And let us move on to other features that, for me, are surprising to see on a ukulele of only £60. Firstly the whole body is finished in gloss, which I think really sets off the bamboo nicely. It's also applied pretty well too. Sure there are some bubble spots and a bit of pooling of the varnish around the sound hole and end of the fingerboard, but I have seen much worse. Also of note is that we have edge binding around the edge of the top and back in cream, with the top binding finished in black and white stripes. Binding does nothing for the sound of an instrument, but it gives a uke a more professional finish. Usually manufacturers will offer an unbound instrument, and the same model with binding for more money. To see binding at £60 is very surprising, and it is also applied neatly too.
The soundhole rosette is, more unsurprisingly for the price, a transfer under the varnish, but at least the gloss will stop it being scratched off as I have seen happen on Makala and Lanikai ukes without a finish.
The bridge is a standard tie bar style in rosewood, and the saddle seems to be plastic and is uncompensated. Fairly standard stuff bridge wise. It is decorated with two mother of pearl circles which actually hide the fact that the bridge is screwed, not glued to the top. Quite normal at this price.
Another nice touch is the strap button. Something specified by Moselele when the specced the instrument. I won't (again) get in to the whole strap debate, but I fail to see why more ukes don't come with them as standard. If you are strap phobic, the presence of the button won't do you any harm. I was very pleased to see it there myself!
|Strap button! Yay!|
A quick look inside and the first thing I noted was there was no makers label inside. The Moselele logo is reserved for the headstock only, but I think it would look professional for them to specify a label inside. Minor point! Otherwise inside is nice and tidy, with no glue seepage. The braces look a little chunky, but nice to see the kerfling that holds the back and top to the sides is fitted well and notched, rather than the cheaper flat thin kerfling you see on most budget ukes.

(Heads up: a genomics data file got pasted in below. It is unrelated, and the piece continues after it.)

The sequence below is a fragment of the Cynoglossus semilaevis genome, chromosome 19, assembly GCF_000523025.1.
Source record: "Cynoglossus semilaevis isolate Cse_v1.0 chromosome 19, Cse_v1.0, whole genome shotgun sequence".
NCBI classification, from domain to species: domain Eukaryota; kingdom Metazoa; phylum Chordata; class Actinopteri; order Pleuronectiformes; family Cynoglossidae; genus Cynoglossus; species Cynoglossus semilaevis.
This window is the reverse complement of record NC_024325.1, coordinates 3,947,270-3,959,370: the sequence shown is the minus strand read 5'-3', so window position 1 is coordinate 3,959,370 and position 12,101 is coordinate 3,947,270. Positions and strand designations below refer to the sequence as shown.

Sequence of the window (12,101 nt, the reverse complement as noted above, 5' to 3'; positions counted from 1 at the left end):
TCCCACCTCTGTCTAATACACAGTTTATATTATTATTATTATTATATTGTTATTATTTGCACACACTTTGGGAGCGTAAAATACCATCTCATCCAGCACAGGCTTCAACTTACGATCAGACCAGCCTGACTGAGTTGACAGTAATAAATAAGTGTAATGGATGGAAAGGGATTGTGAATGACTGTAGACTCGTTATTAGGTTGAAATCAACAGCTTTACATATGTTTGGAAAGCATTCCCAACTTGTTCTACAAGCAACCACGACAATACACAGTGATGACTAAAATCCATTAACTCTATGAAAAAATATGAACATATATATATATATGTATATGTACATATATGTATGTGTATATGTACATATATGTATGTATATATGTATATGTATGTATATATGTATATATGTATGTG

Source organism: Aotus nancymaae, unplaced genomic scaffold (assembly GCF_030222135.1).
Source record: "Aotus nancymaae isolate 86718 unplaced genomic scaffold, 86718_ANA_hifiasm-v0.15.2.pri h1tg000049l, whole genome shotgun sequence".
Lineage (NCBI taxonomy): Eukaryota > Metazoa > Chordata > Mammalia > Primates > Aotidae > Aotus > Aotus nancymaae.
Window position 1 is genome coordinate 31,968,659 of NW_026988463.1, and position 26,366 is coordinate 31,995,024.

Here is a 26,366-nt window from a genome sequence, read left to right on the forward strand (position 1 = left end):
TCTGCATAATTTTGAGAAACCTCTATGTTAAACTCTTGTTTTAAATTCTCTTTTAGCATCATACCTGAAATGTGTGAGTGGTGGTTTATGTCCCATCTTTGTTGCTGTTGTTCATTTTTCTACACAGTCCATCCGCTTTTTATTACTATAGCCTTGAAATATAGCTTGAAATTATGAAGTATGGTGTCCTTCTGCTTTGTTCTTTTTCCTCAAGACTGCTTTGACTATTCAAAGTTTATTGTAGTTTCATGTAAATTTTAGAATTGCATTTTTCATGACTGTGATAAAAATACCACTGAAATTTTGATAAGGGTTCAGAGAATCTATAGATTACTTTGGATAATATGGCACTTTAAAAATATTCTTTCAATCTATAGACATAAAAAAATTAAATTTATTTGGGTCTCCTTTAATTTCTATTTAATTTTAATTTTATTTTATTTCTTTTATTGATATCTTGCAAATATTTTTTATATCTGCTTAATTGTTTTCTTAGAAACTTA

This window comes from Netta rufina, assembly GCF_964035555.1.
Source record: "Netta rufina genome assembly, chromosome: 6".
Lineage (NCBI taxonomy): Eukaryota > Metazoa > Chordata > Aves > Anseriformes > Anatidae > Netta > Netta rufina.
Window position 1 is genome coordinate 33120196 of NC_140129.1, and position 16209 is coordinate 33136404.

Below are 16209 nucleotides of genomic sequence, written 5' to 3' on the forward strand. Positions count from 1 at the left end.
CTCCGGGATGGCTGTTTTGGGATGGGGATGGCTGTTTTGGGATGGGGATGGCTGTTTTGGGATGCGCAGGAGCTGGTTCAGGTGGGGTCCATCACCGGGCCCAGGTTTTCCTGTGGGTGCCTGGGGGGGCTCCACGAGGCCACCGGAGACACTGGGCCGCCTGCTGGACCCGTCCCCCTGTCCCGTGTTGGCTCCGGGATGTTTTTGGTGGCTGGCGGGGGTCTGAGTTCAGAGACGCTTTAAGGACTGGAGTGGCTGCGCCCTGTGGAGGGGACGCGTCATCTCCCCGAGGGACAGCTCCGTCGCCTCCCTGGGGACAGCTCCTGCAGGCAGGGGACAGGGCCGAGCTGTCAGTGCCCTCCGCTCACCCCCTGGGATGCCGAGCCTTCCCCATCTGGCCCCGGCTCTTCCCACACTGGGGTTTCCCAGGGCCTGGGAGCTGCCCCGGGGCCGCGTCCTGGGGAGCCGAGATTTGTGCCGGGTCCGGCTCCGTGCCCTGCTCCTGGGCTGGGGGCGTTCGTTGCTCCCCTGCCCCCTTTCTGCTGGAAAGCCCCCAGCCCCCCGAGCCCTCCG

Moving on to the neck, this isn't made from bamboo, but rather from some sort of hardwood. It's a similar colour but it doesn't quite match the shade of the bamboo. The neck is made from three pieces with a joint at the heel and one at the headstock. Quite normal at this price. The whole thing is finished in gloss, though the application on the neck is not as good as the body with some rough spots where not enough was applied.
On to the fingerboard and this is made of rosewood and is nicely even in colour. There 17 nickel silver frets and 14 to the top of the body, so fairly standard for a concert. The frets are all nicely with no rough edges whatsoever. Fret markers on the fingerboard are mother of pearl type dots at the 5th, 7th, 10th, 12th and 15th positions. These too are nicely applied, but it was sad to see no side fret markers - the more important ones for the player! The edges of the fingerboard are unbound, but are stained which just about hides the fret edges. The finish here is also a little shoddy with some bare spots, but nothing serious. I actually really like the feel of the neck. It is a little wider than most concerts I have played, and has a nice chunky feel in the hand.